By Kris Jepson
Exclusive: The mother of Sonny Stephenson has told ITV News Tyne Tees she is ‘disgusted’ the sentence of her son’s killer will not be reviewed.
Elizabeth Stephenson was visited by officers from Cleveland Police on Tuesday morning and told the Solicitor General will not review the six year sentence of her son’s killer, Matthew Buckworth, who pleaded guilty to manslaughter and attempted assault in January.
Watch @krisjepson’s report here:
17-year-old Sonny Stephenson had been riding a stolen motorbike with a friend in Guisborough, Teesside, last August.
Matthew Buckworth threw a spade at the pair. Sonny was pronounced dead at the scene. His 15-year-old friend was taken to hospital, but survived. Matthew Buckworth denied murder, but later admitted manslaughter and attempted assault.
The judge Simon Bourne-Arton QC said when sentencing Mr Buckworth, that he had been under “some degree of provocation” that night, because residents had put up with noisy bikers in previous weeks.
Sonny Stephenson’s mum, Elizabeth, accepts her son may have been causing a nuisance, but she said he did not deserve to die.
She said Mr Buckworth’s six year sentence is too lenient.
I’m absolutely disgusted. To think somebody has taken my child here and they’re getting a lesser sentence than somebody who has burgled a house, they’ll get a lesser sentence than someone who has had a fight in the street. You don’t go out in the street, with a spade, knowing you’re not going to do some damage. He knew fine well he’d killed my child. No sentence would ever be agreeable. What would make me happy is for him to receive a life sentence, because he took my life. He took my child’s life and he give me life.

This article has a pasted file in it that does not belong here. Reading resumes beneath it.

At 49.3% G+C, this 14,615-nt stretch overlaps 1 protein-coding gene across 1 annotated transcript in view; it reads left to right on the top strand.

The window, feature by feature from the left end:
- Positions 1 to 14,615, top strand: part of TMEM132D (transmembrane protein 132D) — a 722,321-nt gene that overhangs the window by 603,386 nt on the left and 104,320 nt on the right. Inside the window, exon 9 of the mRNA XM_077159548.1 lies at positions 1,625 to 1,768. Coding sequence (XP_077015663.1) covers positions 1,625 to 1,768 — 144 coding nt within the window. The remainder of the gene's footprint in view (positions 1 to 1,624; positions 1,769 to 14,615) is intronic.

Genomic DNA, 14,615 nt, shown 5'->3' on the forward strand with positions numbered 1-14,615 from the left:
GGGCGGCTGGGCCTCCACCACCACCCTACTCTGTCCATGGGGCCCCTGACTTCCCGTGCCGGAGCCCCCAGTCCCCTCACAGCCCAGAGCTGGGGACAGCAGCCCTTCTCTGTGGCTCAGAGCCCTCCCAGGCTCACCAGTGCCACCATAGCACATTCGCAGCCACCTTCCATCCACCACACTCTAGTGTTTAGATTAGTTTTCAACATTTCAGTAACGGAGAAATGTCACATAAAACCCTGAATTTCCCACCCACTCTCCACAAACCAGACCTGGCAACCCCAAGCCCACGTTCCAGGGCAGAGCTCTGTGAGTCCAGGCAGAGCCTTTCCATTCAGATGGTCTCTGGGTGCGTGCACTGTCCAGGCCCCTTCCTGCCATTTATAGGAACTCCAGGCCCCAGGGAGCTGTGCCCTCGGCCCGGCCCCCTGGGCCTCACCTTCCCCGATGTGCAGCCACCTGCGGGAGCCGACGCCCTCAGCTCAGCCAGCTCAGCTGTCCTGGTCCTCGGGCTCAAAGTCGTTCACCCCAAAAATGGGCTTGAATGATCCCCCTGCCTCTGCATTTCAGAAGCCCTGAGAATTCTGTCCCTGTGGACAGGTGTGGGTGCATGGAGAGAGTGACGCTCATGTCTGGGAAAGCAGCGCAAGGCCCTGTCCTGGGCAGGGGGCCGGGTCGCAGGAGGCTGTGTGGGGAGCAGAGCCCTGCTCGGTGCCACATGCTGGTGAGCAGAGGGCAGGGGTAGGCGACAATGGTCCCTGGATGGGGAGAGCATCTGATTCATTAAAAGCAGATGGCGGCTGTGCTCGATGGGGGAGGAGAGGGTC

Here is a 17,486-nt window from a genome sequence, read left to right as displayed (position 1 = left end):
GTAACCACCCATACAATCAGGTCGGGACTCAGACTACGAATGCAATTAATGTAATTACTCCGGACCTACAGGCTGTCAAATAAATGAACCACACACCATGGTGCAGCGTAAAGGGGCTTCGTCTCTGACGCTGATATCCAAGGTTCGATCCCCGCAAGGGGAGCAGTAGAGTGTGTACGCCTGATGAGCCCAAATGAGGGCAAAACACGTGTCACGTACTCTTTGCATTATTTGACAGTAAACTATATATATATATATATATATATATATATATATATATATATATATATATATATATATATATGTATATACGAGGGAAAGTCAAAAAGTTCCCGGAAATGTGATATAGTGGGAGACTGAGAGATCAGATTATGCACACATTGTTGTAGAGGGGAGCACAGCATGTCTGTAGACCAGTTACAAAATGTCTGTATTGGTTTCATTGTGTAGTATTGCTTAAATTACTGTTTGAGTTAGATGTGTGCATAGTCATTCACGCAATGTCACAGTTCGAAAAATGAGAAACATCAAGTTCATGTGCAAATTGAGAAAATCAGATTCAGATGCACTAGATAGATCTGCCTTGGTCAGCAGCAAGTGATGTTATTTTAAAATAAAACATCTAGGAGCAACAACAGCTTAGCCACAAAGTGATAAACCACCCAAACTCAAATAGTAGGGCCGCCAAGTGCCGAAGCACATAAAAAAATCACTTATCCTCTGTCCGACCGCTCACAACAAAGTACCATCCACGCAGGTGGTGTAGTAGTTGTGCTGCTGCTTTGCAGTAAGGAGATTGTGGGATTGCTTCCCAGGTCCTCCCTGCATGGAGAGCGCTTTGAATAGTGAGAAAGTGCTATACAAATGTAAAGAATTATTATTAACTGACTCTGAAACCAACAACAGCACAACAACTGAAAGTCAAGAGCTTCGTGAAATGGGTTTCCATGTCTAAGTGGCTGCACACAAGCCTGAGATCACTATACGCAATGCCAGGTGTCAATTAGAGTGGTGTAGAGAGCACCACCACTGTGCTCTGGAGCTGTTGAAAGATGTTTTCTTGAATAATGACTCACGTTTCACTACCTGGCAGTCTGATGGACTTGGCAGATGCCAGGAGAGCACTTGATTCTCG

The Attorney General’s office told ITV News:
The Solicitor General expresses his sincere sympathies to the victim’s family. After careful consideration the Solicitor General has concluded that he could not refer this case to the Court of Appeal because the sentence imposed fell within the range available to the Judge for this crime. A referral under the Unduly Lenient Sentencing Scheme to the Court of Appeal can only be made if a sentence is not just lenient but unduly so, such that the sentencing judge made a gross error or imposed a sentence outside the range of sentences reasonably available in the circumstances of the offence. That test was not met in this case.